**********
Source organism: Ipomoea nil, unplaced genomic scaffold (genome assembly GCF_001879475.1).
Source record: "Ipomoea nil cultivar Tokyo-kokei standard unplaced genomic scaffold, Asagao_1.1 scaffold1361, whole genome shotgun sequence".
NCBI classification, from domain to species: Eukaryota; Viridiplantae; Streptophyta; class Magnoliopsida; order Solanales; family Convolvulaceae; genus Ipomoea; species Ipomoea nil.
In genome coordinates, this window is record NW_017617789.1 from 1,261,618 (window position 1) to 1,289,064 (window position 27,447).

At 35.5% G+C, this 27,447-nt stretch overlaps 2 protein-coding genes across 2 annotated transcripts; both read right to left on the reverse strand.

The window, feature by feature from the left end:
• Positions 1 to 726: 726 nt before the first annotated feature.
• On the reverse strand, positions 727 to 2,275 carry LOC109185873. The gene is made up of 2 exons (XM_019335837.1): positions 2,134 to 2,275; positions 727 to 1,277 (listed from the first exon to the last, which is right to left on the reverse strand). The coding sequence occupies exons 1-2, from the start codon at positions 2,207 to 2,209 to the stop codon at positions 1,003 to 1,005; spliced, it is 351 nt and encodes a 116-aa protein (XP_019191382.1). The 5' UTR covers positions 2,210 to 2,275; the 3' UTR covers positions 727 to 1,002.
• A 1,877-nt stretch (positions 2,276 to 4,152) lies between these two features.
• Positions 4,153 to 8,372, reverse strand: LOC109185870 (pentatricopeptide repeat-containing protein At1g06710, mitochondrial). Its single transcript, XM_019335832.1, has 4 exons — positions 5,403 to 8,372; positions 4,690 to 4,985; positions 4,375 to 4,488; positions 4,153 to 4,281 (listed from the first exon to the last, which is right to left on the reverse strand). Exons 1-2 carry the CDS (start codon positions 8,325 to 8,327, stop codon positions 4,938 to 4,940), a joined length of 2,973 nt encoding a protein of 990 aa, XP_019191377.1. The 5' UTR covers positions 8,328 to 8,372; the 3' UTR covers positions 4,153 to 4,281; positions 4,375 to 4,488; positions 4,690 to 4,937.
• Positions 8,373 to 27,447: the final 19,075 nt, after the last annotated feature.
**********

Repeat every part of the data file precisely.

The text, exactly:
Source organism: Ipomoea nil, unplaced genomic scaffold (genome assembly GCF_001879475.1).
Source record: "Ipomoea nil cultivar Tokyo-kokei standard unplaced genomic scaffold, Asagao_1.1 scaffold1361, whole genome shotgun sequence".
NCBI classification, from domain to species: Eukaryota; Viridiplantae; Streptophyta; class Magnoliopsida; order Solanales; family Convolvulaceae; genus Ipomoea; species Ipomoea nil.
In genome coordinates, this window is record NW_017617789.1 from 1,261,618 (window position 1) to 1,289,064 (window position 27,447).

At 35.5% G+C, this 27,447-nt stretch overlaps 2 protein-coding genes across 2 annotated transcripts; both read right to left on the reverse strand.

The window, feature by feature from the left end:
• Positions 1 to 726: 726 nt before the first annotated feature.
• On the reverse strand, positions 727 to 2,275 carry LOC109185873. The gene is made up of 2 exons (XM_019335837.1): positions 2,134 to 2,275; positions 727 to 1,277 (listed from the first exon to the last, which is right to left on the reverse strand). The coding sequence occupies exons 1-2, from the start codon at positions 2,207 to 2,209 to the stop codon at positions 1,003 to 1,005; spliced, it is 351 nt and encodes a 116-aa protein (XP_019191382.1). The 5' UTR covers positions 2,210 to 2,275; the 3' UTR covers positions 727 to 1,002.
• A 1,877-nt stretch (positions 2,276 to 4,152) lies between these two features.
• Positions 4,153 to 8,372, reverse strand: LOC109185870 (pentatricopeptide repeat-containing protein At1g06710, mitochondrial). Its single transcript, XM_019335832.1, has 4 exons — positions 5,403 to 8,372; positions 4,690 to 4,985; positions 4,375 to 4,488; positions 4,153 to 4,281 (listed from the first exon to the last, which is right to left on the reverse strand). Exons 1-2 carry the CDS (start codon positions 8,325 to 8,327, stop codon positions 4,938 to 4,940), a joined length of 2,973 nt encoding a protein of 990 aa, XP_019191377.1. The 5' UTR covers positions 8,328 to 8,372; the 3' UTR covers positions 4,153 to 4,281; positions 4,375 to 4,488; positions 4,690 to 4,937.
• Positions 8,373 to 27,447: the final 19,075 nt, after the last annotated feature.